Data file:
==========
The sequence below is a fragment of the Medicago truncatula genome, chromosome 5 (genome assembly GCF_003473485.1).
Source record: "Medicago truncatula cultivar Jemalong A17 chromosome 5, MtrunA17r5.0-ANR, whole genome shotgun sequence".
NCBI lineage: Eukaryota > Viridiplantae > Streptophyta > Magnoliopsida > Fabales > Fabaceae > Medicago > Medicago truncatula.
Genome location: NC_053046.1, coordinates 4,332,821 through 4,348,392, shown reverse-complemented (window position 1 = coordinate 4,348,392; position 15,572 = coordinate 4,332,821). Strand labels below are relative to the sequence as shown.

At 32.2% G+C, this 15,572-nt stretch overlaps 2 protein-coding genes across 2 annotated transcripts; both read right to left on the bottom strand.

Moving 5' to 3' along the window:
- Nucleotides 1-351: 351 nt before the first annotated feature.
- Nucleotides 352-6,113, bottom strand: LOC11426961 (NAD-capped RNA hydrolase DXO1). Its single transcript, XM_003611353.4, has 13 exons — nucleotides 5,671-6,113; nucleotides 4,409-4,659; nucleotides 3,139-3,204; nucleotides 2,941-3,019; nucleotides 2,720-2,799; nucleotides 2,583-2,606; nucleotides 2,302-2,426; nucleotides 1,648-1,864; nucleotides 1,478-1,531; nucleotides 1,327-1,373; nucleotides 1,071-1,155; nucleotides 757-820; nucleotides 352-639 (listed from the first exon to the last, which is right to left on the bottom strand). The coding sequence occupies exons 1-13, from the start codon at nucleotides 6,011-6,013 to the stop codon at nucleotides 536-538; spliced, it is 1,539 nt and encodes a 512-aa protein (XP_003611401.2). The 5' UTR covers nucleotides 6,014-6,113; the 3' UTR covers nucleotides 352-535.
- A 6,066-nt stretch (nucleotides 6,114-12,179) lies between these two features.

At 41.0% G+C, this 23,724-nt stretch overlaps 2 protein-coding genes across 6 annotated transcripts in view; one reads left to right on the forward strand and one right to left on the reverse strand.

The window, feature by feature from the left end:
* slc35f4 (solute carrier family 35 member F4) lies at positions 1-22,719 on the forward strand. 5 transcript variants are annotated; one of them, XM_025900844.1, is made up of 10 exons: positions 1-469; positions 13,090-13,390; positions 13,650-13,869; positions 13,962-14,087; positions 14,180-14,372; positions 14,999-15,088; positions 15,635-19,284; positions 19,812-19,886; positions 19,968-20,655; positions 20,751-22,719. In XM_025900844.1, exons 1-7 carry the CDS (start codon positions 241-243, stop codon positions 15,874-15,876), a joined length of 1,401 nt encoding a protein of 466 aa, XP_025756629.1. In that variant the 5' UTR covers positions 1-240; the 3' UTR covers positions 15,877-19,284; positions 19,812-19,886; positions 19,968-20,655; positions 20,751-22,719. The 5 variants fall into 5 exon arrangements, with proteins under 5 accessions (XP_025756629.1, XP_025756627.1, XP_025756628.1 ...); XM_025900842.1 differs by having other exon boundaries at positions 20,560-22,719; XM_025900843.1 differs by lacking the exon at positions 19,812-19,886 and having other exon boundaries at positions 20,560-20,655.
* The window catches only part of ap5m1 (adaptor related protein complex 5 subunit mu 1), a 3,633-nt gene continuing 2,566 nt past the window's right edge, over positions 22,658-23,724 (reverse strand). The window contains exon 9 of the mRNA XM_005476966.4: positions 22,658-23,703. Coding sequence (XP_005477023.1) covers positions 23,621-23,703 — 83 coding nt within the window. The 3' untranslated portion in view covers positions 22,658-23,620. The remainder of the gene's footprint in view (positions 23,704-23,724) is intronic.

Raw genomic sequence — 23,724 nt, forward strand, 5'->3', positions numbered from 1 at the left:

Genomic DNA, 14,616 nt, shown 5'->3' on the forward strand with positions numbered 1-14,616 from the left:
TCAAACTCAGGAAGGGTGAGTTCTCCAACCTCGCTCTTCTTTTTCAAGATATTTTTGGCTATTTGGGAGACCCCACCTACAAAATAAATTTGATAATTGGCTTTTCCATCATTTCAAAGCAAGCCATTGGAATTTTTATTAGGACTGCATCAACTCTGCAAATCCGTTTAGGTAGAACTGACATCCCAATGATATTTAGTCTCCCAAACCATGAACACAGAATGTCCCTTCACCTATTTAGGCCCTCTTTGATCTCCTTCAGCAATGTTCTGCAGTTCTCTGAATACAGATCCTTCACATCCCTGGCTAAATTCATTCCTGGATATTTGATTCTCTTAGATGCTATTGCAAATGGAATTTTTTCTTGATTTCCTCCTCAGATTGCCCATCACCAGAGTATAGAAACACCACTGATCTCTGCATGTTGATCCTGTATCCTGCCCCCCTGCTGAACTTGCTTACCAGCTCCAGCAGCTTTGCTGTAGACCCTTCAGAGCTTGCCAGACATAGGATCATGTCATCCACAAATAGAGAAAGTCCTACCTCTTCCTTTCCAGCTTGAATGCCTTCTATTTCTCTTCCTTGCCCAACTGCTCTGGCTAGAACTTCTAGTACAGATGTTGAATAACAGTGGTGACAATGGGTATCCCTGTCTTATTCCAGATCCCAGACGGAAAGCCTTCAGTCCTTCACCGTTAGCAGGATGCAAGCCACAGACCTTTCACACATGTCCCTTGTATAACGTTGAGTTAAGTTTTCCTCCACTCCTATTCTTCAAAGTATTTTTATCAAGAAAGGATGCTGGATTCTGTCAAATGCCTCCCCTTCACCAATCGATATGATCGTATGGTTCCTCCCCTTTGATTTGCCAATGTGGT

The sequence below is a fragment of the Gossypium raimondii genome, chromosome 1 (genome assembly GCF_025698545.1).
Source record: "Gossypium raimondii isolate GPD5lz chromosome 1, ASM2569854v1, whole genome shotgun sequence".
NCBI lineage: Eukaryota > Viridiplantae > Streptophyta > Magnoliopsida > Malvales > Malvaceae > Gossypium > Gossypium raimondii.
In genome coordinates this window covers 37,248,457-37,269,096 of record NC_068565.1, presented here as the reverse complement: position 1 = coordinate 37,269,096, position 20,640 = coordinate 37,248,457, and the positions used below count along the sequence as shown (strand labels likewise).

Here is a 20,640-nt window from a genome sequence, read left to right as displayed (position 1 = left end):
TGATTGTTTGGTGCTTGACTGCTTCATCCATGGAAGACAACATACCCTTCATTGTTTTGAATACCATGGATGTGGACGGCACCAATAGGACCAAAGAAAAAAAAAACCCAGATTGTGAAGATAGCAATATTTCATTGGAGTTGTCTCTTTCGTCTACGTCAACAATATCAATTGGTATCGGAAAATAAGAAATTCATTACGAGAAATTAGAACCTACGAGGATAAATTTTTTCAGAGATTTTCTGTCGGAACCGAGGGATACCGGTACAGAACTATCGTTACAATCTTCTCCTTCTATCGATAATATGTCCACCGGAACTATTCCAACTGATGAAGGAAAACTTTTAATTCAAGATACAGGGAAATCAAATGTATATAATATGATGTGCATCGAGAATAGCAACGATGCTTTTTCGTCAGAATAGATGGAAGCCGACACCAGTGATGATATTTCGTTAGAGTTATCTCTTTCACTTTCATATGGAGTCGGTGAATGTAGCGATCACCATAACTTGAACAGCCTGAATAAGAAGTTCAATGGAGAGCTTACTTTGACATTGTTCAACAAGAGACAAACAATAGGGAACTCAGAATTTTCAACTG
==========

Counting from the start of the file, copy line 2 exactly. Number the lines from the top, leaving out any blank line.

Source record: "Medicago truncatula cultivar Jemalong A17 chromosome 5, MtrunA17r5.0-ANR, whole genome shotgun sequence".